Spring 2017 Alumni Profile
Paul Easton with his physiotherapy colleagues at the Rio 2016 Paralympics.
The Dalhousie School of Physiotherapy has exceptional alumni who make meaningful contributions to our communities and to the physiotherapy profession as a whole. This season, the School is thrilled to feature Paul Easton from the Physiotherapy Class of 2003.
Paul has kept busy since graduating from Dalhousie’s BScPT program. While building his physiotherapy career, Paul decided to offer his spare time to the Canadian Armed Forces Reserves as a Health Care Administration Officer. In 2012, Paul was awarded the Queens Diamond Jubilee Medal for his work with the reserves and volunteer initiatives with adaptive sport in Canada. In 2016, filling the role of Company Commander for 33 Field Ambulance in Halifax, Paul was deployed for a time to Northern Alaska to deliver health care services to their most remote villages. 2016 proved to be a busy year for Paul in that he also graduated with his MSc Disaster Medicine from Brussels University and served at the Rio 2016 Paralympics.
Paul currently works as a Health Service Manager with the Nova Scotia Health Authority located at the Cobequid Community Health Centre. There, he oversees the daily operations and program development for a number of services including physiotherapy, occupational therapy, respiratory therapy, endoscopy, urology and many other ambulatory care clinics.
Paul works closely with clinicians, patients and family members to ensure quality patient care is delivered on site. He also works with an interdisciplinary team maintaining and developing the range of programs being offered, to ensure that they are meeting or exceeding the various standards for care delivery.
“I find this very rewarding as I have an opportunity to make positive changes to the patient care experience on a daily basis. I am also able to be fully informed on what is happening within the various professions and share this with the staff at the Centre”, Paul explains.
Paul’s interest in physiotherapy started during his kinesiology degree at Dalhousie when he was completing an assignment on adaptive sport and working with a group out of the Nova Scotia Rehabilitation Centre (NSRC). He was learning about the many different Musculoskeletal and Neurological conditions and felt this was where he needed to be. This is where Paul gained his passion for adaptive sport and started working with local, then national and most recently international groups in parasport.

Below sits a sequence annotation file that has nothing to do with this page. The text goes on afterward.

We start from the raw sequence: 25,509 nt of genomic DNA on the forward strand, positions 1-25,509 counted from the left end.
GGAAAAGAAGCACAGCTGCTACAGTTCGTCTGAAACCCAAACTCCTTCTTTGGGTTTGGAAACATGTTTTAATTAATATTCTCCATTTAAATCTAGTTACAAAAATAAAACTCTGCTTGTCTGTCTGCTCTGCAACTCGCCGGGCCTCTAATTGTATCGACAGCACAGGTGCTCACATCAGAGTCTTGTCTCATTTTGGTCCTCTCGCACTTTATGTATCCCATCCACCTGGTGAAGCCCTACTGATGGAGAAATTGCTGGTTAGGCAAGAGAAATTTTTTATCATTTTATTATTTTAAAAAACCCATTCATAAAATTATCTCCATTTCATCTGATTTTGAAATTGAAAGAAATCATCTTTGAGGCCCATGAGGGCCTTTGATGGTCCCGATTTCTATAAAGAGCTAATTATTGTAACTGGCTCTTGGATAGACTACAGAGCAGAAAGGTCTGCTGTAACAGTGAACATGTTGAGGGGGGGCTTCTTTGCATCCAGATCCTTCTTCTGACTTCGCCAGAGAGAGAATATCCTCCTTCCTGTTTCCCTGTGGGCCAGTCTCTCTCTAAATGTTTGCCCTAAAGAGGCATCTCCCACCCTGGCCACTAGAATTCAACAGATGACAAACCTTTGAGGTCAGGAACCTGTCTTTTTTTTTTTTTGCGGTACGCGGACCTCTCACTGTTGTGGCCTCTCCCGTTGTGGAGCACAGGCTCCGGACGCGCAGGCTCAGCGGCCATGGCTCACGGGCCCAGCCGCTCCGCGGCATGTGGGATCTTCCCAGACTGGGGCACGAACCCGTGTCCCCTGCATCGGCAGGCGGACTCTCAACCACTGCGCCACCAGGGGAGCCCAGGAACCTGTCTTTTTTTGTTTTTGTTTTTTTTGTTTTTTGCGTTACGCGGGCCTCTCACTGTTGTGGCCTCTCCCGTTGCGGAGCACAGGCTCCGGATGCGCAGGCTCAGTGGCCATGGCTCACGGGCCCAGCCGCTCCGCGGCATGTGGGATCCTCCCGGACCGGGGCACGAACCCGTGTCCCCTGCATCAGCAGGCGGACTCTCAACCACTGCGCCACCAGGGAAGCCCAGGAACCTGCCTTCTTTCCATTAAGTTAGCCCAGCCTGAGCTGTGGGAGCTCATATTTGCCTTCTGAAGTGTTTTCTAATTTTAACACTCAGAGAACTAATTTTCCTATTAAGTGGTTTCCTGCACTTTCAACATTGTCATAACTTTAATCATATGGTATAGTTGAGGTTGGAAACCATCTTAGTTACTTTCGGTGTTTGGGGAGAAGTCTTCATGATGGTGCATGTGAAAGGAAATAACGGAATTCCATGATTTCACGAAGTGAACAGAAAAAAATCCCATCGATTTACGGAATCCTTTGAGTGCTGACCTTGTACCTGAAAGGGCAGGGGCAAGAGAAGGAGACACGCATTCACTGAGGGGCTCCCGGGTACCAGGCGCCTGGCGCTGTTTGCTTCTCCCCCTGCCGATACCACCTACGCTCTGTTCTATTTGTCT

In pursuit of his passion, Paul began volunteering with the local wheelchair rugby team in 1998. Ron Wheeler, the organizer at the time, informed Paul that this sport would take him places - and so it did. Working through the certification processes for assessing and evaluating athletes for adaptive sport at national and internationals levels, Paul attended dozens of workshops and tournaments which enabled him to develop a great network of physiotherapy colleagues within the parasport community. The volunteer work took Paul to places in South America, Europe, Scandinavia, Africa and Asia and most recently earned him a place as a technical official (physiotherapist) at the Rio 2016 Paralympics.
Being involved with the International Paralympic Committee gave Paul a unique perspective on the care and standards provided at such a venue, he also used the opportunity to discuss current trends and techniques with his physiotherapy colleagues from all parts of the world. In Paul’s words, “With the assessment of athletes in adaptive sport, I have been able to contribute to research activities through the International Paralympic Committee, review policies governing paralympic sport, tour health care facilities in more than a dozen countries but above all, it has provided me a group of colleagues that continue to share their knowledge and insight into the profession of Physiotherapy.”
Working with the athletes was particularly inspiring for Paul. “Every story and every challenge these athletes have faced is unique and has helped me develop as a person and therapist. I am able to look at challenges with a different perspective and carry that forward with me in many aspects of life. “ Paul goes on to say, “At Rio, there were over 5000 athletes with such a wide variety of conditions and equipment. The opportunity to learn from this experience was humbling and overwhelming at times.” Paul admits that as a therapist, it doesn’t matter if you are at a local clinic or on the world stage, there is nothing like helping someone reach their goals. As he learned, “goals are attainable, with proper motivation, hard work and a plan in place, you can achieve great things.”
When asked what he would like to pass along to future physiotherapist graduates, Paul states that, “you can make a positive change and you have chosen a great profession to do this in. Physiotherapy is a fantastic profession with endless possibilities. Never be afraid to ask questions or set goals, you never know where it will lead you.”
As Paul sees it, people from all walks of life have the ability to make change in the world, “we just need to follow our passions to make it happen.” A whole world of possibilities opened up when he followed his passion and in so doing he was able to help athletes, who did not have a sport to play, see greater potential in themselves and achieve what previously seemed unattainable. In his own words, “I will be forever indebted for all that adaptive sport has given me personally and professionally.”